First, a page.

One fan, Howard Sherman, became a sort-of unofficial #Ham4Ham performance recorder. If he couldn’t make it, he’d coordinate with another supporter to see if she or someone she knew could record the performance .
In January 2016, the #Ham4Ham lottery was moved online over growing safety concerns for the approximately 1000 people that showed up every day. More than 50,000 people logged onto Broadway Direct on the first day the lottery went online. This ended up crashing the site for all of Broadway .
By now the fans had christened themselves “Faniltons”. They even came up with related hashtags for their “problems”. Unofficial Facebook Fan groups and Fanilton Tumblrs popped up, with one becoming a time-consuming side gig for a fan. Hamilton jewelry and other unofficial merchandise cropped up too.
As time went by Lucky fans with tickets to the show were randomly invited to do Twitter, Instagram, and Snapchat takeovers
Fans also took to Genius.com and began annotating and explaining every line of every song. The Hamilton annotation project  has exceeded 200,000 words — making it 10 times larger than the show itself! A super fan, Elizabeth Ayme, joined Genius and quickly got promoted to project editor. As part of the project, they even got Lin-Manuel to annotate lyrics . He provided more context to the lyrics and upvoted other people’s comments about the songs.
Lin-Manuel took the important step of making himself an integral part of this community. His sincerity with answering questions to engaging with fans on Tumblr and Twitter displays his keen understanding of the role and power of the show’s fans.
One of the most noticeable impacts has been that every Halloween, there's bound to be people in 18th-century garb. 2016 saw the first #Hamilween which took on a new life in 2017.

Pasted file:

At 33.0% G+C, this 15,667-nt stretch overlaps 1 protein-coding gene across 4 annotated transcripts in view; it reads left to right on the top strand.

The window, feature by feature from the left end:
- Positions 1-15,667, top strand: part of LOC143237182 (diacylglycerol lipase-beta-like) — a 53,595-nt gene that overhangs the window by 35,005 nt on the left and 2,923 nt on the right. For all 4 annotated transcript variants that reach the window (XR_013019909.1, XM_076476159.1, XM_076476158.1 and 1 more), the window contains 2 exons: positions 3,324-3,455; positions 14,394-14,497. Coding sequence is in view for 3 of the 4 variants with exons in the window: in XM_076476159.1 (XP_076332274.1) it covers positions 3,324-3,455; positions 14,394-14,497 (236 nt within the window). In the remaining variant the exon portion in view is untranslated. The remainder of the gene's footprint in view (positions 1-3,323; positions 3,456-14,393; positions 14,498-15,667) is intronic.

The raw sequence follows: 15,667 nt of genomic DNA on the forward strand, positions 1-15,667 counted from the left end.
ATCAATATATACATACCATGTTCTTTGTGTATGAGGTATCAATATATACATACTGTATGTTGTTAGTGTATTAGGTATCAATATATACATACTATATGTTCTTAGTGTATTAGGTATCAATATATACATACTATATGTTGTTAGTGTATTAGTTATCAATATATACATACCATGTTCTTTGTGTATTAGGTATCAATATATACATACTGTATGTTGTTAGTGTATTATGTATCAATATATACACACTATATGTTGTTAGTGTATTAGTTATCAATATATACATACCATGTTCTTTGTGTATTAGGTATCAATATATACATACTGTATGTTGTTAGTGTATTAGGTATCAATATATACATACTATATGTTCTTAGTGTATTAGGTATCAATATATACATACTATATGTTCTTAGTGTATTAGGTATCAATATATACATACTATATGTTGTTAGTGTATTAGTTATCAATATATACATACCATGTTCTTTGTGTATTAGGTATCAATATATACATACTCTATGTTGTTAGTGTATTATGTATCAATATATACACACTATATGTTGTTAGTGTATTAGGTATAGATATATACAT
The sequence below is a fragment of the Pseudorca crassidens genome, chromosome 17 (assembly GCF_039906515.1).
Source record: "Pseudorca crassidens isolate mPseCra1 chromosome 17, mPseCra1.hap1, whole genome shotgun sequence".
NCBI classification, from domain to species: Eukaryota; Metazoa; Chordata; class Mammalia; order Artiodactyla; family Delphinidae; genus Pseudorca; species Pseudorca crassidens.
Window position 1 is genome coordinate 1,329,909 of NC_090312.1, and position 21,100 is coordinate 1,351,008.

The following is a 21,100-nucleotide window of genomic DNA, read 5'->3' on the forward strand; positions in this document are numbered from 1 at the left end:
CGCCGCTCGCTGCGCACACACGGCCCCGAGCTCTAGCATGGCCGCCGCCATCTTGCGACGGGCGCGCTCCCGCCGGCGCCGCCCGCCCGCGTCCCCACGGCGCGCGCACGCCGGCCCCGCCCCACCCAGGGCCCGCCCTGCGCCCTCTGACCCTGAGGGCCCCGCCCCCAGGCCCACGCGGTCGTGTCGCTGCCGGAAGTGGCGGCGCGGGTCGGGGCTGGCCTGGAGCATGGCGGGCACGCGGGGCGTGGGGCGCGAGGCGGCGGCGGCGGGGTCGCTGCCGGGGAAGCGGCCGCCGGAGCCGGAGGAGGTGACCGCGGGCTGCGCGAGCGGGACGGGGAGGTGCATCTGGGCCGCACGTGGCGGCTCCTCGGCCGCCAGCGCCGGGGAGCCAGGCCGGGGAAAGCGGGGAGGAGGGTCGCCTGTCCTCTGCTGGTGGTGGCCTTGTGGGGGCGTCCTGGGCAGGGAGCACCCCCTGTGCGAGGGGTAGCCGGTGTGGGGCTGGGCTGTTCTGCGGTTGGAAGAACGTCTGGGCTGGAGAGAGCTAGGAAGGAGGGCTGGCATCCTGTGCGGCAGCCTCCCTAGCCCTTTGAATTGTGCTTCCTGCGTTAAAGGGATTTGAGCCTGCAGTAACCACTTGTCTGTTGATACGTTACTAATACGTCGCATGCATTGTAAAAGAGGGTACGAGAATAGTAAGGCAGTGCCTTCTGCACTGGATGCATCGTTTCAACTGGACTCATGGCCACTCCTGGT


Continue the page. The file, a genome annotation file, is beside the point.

On a more educational note, history has never been more popular.
Hamilton cast members visit to the Schuyler-Hamilton Mansion  in New Jersey led to a bump in visitors to a site that used to receive just a couple of visitors every month. Hamilton fans regularly post pictures of Hamiltonian history wherever they can find it.
Even the Museum of American Finance saw an increase in visitors , especially younger-than-usual ones. This lead the museum to advertise in the show’s program. The U.S. Department of Treasury also announced in December 2015 that it would delay its plans to remove Hamilton from the $10 bill after fans protested .
Enriching The Main Product Experience
a. The Original Broadway Cast Recording
In September 2015, the Original Broadway Cast recording of the music was released. It debuted on the Billboard 200 chart in late October at #12, the highest for a cast recording. By November, It was also the best-selling album on the Rap charts, a first for a Broadway cast album.
With the recording, fans got a way to re-live the emotions they felt during the show. Being able to hit repeat allowed those emotions to deepen their connection with the show.
“The music fuels the addiction to the community and the community fuels the addiction to the music,” says musicologist Thomas Peach. Nicole Dieker of Popular Science wrote: “Those of us who tag ourselves as #hamilfans or #hamiltrash spend as much time talking about Hamilton and making Hamilton-related art as we do listening to the music”.
b. The Book
A musical inspired by a book inspired its own book. In April 2016, Hamilton: The Revolution (affectionately referred to as the Hamiltome), co-authored by Lin-Manuel was released and promptly sold out .
The book included the history of Alexander Hamilton and a behind-the-scenes look at the show, with annotated lyrics by Lin-Manuel. Speaking about the book, Lin-Manuel said: “Our goal here is to take you inside Hamilton: not just the timeline of its creation, but the thought process, historical considerations, and artistic decisions that went into my lyrics, from beginning to end. I want you to know everything about it.” 
c. The Mixtape
It was ironic how an idea that started out as a mixtape and evolved into a musical came full circle. Interest in the mixtape spiked once Lin-Manuel revealed his collaborators for the mixtape. They included some of music’s biggest stars and up-and-comers who reimagined many of the show’s songs. It debuted at #1 on the Billboard 200 in December 2016 .
This gave the musical’s fans another way to experience the show. At the same time, for those that hadn’t yet heard the original songs, their favorite artists acted as hooks to begin their journey of discovery.
d. Hamilton Instrumentals and Authorized Sing Along Program